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Shanghai Petitioner to Serve 18 Months of Reeducation-Through-Labor after Shouting Slogans

March 9, 2010

Long-time Shanghai petitioner Mao Hengfeng (毛恒凤) has been ordered to serve one-and-a-half years of Reeducation-Through-Labor (RTL) for “disturbing social order” by shouting slogans outside a Beijing court on December 25, 2009. Mao was one of the protestors who gathered outside the Beijing Municipal No. 1 Intermediate People’s Court on the morning the court found prominent intellectual Liu Xiaobo (刘晓波) guilty of “inciting subversion of state power” and sentenced him to 11 years’ imprisonment and two years’ deprivation of political rights. According to Mao’s husband, Wu Xuewei (吴雪伟), Mao shouted: “This country has no regard for human rights; this country has no regard for law” and other slogans. (See below for HRIC’s English translation of the decision.)

Wu told Human Rights in China (HRIC) that Mao was first detained on February 23, 2010, in Beijing. At 2:00 a.m. that morning, according to Shen Peilan (沈佩兰), a fellow petitioner who had traveled with Mao to Beijing, a group of Beijing and Shanghai police officers dragged Mao from the hotel room where they were staying and took Mao away in a police vehicle with a license plate that read “A2968.” Wu, who was at home in Shanghai, said that he received a notice from the Daqiao public security substation in Shanghai’s Yangpu District on February 25, that Mao was being held in administrative detention for ten days for disturbing social order. Mao did not return home at the end of the detention period, and Wu did not know about the RTL order until he went to the Daqiao substation on March 8 to inquire about Mao.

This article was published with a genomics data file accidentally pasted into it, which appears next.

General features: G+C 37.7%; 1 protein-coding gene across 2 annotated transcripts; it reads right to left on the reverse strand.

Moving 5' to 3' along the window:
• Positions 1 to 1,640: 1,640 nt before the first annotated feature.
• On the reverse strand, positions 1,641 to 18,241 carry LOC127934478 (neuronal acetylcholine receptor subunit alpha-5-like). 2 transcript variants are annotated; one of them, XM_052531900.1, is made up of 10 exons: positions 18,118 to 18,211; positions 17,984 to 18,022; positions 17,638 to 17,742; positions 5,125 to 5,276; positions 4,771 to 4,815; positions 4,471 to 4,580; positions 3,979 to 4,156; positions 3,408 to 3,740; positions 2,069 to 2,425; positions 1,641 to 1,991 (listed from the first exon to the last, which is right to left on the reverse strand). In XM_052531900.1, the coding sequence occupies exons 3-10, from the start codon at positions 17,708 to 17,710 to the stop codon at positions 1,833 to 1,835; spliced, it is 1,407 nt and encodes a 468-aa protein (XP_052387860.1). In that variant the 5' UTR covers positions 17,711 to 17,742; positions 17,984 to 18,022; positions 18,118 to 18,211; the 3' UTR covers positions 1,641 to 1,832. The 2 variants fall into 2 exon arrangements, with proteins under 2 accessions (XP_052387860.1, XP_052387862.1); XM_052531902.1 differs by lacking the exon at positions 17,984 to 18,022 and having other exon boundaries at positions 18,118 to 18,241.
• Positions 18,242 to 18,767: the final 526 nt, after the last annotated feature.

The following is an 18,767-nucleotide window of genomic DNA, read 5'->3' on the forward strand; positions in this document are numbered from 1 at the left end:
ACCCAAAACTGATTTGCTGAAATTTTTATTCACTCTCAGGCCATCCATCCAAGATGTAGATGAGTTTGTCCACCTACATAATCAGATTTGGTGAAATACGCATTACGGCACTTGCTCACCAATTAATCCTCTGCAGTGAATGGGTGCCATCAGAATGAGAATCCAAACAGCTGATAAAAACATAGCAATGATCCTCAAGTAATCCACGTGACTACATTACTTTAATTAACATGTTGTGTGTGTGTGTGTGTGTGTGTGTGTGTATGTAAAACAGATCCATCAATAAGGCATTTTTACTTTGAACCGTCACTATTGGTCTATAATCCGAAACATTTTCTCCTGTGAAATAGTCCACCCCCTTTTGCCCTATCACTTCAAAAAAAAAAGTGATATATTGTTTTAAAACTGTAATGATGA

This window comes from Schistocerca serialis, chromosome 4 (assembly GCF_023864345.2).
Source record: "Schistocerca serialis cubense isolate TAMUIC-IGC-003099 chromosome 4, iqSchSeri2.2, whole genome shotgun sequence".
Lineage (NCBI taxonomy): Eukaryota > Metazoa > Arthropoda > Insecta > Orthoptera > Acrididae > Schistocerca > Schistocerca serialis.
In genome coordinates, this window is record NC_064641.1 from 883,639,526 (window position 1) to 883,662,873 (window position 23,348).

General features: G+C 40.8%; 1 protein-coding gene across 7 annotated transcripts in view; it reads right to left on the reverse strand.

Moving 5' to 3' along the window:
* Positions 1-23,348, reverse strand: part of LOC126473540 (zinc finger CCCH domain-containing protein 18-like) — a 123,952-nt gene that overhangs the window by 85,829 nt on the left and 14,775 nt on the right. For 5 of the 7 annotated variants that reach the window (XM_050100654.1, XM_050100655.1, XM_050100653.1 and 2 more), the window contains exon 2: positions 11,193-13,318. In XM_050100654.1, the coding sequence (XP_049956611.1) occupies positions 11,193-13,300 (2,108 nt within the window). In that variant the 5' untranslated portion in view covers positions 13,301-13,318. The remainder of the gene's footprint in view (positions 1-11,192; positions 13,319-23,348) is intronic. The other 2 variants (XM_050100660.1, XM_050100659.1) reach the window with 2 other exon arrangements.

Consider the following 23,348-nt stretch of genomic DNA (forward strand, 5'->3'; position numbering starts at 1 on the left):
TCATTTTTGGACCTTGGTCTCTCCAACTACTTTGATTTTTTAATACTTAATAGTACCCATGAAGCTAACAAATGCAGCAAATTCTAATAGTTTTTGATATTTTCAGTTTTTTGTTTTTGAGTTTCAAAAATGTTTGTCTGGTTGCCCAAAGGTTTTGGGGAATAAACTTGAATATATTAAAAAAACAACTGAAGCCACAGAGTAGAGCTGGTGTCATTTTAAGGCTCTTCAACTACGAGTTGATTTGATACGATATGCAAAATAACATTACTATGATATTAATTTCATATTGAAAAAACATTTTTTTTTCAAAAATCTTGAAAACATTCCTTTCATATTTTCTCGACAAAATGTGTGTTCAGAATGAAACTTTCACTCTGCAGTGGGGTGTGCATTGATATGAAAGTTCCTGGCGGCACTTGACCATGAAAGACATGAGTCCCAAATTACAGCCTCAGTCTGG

Another Shanghai protestor, Tong Guojing (童国菁), who shouted slogans outside the Beijing court on December 23 (the day of Liu Xiaobo’s trial), has also been ordered to serve one and a half years of RTL, though his RTL decision cited his participation in a gathering of more than 100 people in Shanghai in January 2010 – not the Beijing court incident – as the basis for the punishment.